Guitarist OSCAR PEÑAS Celebrates Release of New Album, Music of Departures and Returns, April 18 at BAMcafé
(Published: March 03, 2014)
Catalan guitarist, composer and bandleader Oscar Peñas is set to perform at BAMcafé in Brooklyn on Friday, April 18 at 9:00 PM. The performance is in support of his new album, Music of Departures and Returns (available April 15 on Musikoz) and will feature violinist Sara Caswell, bassist Moto Fukushima and percussionist Richie Barshay.
Peñas' fourth album and second release in the United States, Music of Departures and Returns, includes a Brazilian choro and a tribute to flamenco master Paco de Lucia; a jazz standard and a classic from the Cuban Nueva Trova songbook; and music by the great Catalonian composer Frederic Mompou. Yet this is neither a music sampler nor a showcase of Peñas´ talents in different settings and styles.
photo credit: Jamie Katz
"This is more or less who I am. I'm not trying to push boundaries, prove anything or show off in any
way," explains Peñas. "It's a collection of pieces, some mine, some by other composers that I have always admired, that I felt had a common mood, a certain sound that reflects my personality and where I come from."
Music of Departures and Returns features the same quartet that will join him at BAMcafe on April 18. The band is augmented on the album by special guests such as bassist and singer Esperanza Spalding, reedman Paquito D'Rivera and pianist, producer and arranger Gil Goldstein who appears on accordion.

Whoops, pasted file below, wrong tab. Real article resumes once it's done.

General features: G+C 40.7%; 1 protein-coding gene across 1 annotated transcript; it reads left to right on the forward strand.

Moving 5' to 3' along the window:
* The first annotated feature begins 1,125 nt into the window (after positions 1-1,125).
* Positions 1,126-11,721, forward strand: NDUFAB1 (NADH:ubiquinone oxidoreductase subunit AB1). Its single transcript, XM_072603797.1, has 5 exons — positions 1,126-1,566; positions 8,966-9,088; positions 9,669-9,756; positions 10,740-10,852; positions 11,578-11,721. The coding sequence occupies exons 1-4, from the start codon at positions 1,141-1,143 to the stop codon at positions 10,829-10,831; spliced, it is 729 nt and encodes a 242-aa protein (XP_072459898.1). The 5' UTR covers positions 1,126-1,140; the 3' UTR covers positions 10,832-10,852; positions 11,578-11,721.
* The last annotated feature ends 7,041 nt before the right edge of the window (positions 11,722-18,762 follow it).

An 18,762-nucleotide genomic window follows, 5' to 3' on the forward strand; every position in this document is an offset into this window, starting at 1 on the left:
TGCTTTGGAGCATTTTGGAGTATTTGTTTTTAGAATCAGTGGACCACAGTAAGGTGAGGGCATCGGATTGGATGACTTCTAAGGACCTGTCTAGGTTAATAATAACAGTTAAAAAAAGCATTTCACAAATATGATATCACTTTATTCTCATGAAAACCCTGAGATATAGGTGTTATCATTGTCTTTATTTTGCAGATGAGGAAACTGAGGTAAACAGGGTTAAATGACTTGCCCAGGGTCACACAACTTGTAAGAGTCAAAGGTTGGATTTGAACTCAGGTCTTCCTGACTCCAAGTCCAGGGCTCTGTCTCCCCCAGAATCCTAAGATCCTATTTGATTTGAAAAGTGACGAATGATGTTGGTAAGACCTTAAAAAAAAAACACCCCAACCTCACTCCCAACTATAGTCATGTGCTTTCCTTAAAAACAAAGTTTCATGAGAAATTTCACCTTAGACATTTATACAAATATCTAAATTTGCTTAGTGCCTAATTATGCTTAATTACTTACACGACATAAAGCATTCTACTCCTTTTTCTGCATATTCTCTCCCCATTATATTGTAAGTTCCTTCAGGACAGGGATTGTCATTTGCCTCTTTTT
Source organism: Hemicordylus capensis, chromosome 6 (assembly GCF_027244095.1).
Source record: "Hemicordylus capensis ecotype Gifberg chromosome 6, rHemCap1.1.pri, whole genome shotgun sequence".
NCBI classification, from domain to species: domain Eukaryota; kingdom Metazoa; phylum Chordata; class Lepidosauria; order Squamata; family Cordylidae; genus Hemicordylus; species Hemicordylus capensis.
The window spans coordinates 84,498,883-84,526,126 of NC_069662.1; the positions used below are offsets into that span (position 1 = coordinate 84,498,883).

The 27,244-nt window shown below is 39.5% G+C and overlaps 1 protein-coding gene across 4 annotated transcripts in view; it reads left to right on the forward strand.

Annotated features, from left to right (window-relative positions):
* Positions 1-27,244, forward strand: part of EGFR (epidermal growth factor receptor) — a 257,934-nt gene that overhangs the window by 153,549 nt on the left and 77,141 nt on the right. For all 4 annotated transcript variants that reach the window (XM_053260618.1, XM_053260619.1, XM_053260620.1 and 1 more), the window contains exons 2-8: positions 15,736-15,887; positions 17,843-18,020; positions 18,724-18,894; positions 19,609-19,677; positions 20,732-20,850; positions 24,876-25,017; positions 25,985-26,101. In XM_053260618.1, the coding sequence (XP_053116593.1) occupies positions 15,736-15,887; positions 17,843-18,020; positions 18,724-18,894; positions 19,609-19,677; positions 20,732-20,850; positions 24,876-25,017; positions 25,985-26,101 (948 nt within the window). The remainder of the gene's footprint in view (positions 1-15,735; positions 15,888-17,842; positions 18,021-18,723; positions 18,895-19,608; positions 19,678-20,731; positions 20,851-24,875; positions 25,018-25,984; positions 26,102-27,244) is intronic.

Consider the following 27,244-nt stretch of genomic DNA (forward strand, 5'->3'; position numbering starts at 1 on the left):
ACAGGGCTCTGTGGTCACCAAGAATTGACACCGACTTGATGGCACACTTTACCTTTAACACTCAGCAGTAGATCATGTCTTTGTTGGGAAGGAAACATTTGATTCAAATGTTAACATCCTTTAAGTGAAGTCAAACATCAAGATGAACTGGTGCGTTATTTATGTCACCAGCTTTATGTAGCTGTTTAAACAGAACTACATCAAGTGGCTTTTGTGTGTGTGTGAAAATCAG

Born in Barcelona, Peñas began his career in music studying classical guitar as a child. He graduated with honors from Berklee College of Music and later earned a Masters Degree in Jazz Performance from New England Conservatory before settling Brooklyn. He arrived at his musical discoveries step by step.
"I started to explore jazz a bit out of boredom. As a teenager (and still is the case) it was more appealing to me to pick up my own melodies within a style and interact with other musicians than spend hours of solitude trying to perfect a technical dexterity and devote my youth to learn a repertoire by others. Discoveries and interests come sometimes erratically... listening to Pat Metheny's Letter from Home or Wayne Shorter's Native Dancer you end up coming across Toninho Horta, Gismonti or Milton [Nascimento] and their music opens doors to a sea of possibilities, that's how I learned about choro.
"I didn't study choro, but listened to a lot of them and love Pixinguinha and Guinga. If you ask a purist, maybe he won't approve of the form or the harmonies of 'Paquito's Choro,' but this is my unpretentious take on it."
As for incorporating all of his various influences, Penas says "there was never a grand plan," he says. "I've been finding music and what I liked, I researched it and add it to my music. I was not born here and I did not grow up here. I like these different styles as much or more than bebop. Settling in NYC was a kind of wake-up call as I realized that in order to break through in the most vibrant scene on the planet I had to be honest and that meant digging into my own culture to find a personal voice."
More Information: http://oscarpenas.com/